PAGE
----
Faced with accusations that taxpayer money was used illegally in the last election to fight pro-pot referenda in several states, lawmakers are trying to give the White House drug czar cover to run anti-drug ads during elections without being accused of political partisanship.

But groups supporting reforms in the nation’s marijuana laws say the language that was slipped into the reauthorization of the Office of National Drug Control Policy (search) budget would go far beyond allowing the White House to run anti-drug ads. It would get the office directly involved in campaigning against referenda and candidates who support medicinal marijuana or other decriminalization efforts.

“Basically, the genie is out of the bottle — people now know that [ONDCP Director John Walters' (search)] campaign is as much about politics as it is about prevention,” said Steve Fox, the head of the Marijuana Policy Project (search), which seized upon the language change proposed in the House Government Reform Criminal Justice, Drug Policy and Human Resources Subcommittee last month.

Current law prohibits funds from the $195 million youth anti-drug media program to be used for partisan purposes. Drug policy subcommittee Chairman Rep. Mark Souder, R-Ind., has authored a bill that would allow the ONDCP to use the money to engage in political campaigns as long as the drug czar sticks to his mission to thwart “any attempt to legalize the use of a substance” prohibited by federal law.

Several Democrats oppose the language because they say it will give the ONDCP free reign to use the youth-targeted advertising money to pay for politically motivated campaigning.

They say they don’t want to stand in the way of the drug czar doing his job but fear that the White House could attack candidates and constituents who engage in legitimate campaigns for reforming laws in their states, making his role more political than educational.

“The language [in the bill] would allow the drug czar to run ads against candidates and initiatives,” said Phil Schiliro, a spokesman for Rep. Henry Waxman, D-Calif., ranking member on the House Government Reform Committee. “To use public money for partisan purposes strikes [Waxman] as inappropriate.”

Waxman and others are working on revising the language to specify that any campaign initiated by the government could not “expressly” attack any candidate or state initiative.

According to David Marin, spokesman for the House Government Reform Committee, the drug czar already has the right to use the money to oppose drug legalization efforts. Changes in the language were introduced to give the director freedom to do his job of educating the public without the “fear of lawsuits.”

“We do not agree that the youth media campaign cannot be used to tell families of the dangers of drug use, even in states where marijuana initiatives or issues have surfaced,” he said.

“Rep. Souder wanted to send the message that this reauthorization bill permits the director to carry out his responsibility in terms of clearly stating that the government does not support the legalization of drugs,” Marin said.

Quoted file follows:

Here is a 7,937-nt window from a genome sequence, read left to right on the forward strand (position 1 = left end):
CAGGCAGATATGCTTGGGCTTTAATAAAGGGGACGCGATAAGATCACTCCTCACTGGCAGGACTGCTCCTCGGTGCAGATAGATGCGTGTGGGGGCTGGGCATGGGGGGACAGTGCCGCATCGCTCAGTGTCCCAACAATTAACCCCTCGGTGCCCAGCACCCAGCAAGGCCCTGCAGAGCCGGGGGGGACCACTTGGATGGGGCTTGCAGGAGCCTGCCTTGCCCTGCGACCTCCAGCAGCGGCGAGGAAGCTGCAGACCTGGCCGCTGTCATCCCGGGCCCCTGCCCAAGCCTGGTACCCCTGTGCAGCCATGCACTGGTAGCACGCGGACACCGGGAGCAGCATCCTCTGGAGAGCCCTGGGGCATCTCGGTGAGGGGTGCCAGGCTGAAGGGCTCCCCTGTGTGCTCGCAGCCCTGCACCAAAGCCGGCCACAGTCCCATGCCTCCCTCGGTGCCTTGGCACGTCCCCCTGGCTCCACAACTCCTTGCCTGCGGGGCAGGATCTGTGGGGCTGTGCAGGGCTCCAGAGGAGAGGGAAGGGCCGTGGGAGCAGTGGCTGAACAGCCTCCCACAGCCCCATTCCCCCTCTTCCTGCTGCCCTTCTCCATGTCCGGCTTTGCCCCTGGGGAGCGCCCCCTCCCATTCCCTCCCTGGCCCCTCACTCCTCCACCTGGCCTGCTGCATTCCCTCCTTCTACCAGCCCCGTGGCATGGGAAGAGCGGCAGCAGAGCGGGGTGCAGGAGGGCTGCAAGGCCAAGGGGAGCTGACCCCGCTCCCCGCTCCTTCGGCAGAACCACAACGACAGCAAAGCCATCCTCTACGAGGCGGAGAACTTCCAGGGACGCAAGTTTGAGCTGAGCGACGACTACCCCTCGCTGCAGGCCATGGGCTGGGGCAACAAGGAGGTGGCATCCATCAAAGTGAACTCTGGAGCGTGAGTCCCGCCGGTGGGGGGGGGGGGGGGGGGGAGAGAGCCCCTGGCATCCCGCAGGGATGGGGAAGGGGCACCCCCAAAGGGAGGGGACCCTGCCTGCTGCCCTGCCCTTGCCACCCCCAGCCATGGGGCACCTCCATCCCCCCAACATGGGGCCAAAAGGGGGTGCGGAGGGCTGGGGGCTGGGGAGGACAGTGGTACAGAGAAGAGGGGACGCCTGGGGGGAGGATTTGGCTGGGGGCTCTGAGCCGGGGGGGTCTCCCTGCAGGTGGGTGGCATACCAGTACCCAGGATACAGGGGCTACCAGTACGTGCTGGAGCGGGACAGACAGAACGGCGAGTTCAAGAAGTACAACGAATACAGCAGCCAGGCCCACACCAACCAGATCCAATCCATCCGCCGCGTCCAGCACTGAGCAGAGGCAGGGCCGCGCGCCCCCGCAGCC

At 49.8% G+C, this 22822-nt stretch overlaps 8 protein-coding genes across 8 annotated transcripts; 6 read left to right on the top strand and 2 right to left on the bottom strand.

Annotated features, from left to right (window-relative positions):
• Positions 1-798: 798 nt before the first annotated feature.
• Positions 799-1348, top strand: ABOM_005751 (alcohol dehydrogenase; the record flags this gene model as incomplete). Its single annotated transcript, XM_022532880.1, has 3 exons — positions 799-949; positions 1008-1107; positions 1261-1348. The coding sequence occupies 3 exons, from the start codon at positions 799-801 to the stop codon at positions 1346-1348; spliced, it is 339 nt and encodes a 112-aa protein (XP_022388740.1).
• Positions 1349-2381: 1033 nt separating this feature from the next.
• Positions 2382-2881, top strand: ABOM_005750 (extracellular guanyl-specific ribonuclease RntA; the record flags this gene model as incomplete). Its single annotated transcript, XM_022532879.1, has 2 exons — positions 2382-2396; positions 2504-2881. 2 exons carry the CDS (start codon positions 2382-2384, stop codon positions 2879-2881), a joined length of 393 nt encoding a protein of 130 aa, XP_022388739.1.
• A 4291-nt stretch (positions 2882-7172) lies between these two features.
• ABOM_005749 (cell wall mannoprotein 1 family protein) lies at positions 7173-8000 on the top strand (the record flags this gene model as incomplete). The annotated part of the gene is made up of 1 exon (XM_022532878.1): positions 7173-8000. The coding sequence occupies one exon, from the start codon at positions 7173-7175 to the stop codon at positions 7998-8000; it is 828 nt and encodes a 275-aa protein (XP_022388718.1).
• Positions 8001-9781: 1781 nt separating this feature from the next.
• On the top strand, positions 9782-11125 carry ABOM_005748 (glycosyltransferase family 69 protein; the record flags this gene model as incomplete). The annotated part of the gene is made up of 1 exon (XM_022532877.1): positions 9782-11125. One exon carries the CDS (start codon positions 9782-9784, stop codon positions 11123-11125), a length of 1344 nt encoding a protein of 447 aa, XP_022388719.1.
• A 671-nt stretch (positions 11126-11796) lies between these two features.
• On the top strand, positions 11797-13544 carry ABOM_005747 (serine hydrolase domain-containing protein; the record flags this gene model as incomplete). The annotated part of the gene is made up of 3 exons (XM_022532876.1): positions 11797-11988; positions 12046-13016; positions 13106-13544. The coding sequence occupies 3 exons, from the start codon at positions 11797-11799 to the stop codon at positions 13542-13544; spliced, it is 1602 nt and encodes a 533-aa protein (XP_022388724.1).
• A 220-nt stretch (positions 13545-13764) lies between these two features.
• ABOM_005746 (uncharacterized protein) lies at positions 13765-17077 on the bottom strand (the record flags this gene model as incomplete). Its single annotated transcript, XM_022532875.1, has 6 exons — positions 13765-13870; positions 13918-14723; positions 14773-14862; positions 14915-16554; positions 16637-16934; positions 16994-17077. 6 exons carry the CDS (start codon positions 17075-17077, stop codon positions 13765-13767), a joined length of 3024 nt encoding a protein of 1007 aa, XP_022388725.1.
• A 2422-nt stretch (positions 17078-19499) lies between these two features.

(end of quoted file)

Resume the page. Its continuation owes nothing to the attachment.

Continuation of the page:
But Fox said the ONDCP did quite well in interfering in statewide initiatives in 2002 without the extra help from Congress. Pro-marijuana groups have accused the federal government of sending Walters and then-Drug Enforcement Agency Director Asa Hutchinson to campaign in states where marijuana initiatives were gaining traction among voters.

Fox’s group has placed part of the blame for the failure of several initiatives in November on these efforts, including a ballot contest in Nevada that if it had passed, would have made possession of less than three ounces of marijuana a misdemeanor charge. Fifty-seven percent of voters opposed the measure.

Nine states now have medical marijuana laws, including Maryland, whose Gov. Robert Ehrlich is the first Republican state leader to approve such a measure.

And opposition to medical marijuana is hardly universal on Capitol Hill. Rep. Dennis Kucinich, D-Ohio, who is running for the Democratic presidential nomination, has joined others like Reps. Barney Frank, D-Mass., and Dana Rohrabacher, R-Calif., who have all publicly supported states' rights to pass medical marijuana laws.

In April, Rep. Ron Paul, R-Texas, filed a complaint with the Government Accounting Office saying a letter sent by ONDCP Deputy Director Scott Burns in November to all local prosecutors, in part urging them to help defeat state medical marijuana campaigns, may have violated the ban on taxpayer funds being spent on “publicity or propaganda.”

“This outreach by Mr. Burns is especially troubling because he appears to be not simply encouraging grassroots activity by the public, but is targeting a group of individuals who rely on the ONDCP for financial support,” Paul said of the prosecutors. “This gives local prosecutors significant reason to please the White House office.”

Marin said that the issue over the bill’s language “is much to do about nothing,” and that he is confident the new language will be worked out to everyone’s satisfaction. “We want [Walters] to go anywhere in the country and say marijuana is bad, and just because there might be an issue on the [state] ballot, he will still be allowed to do that.”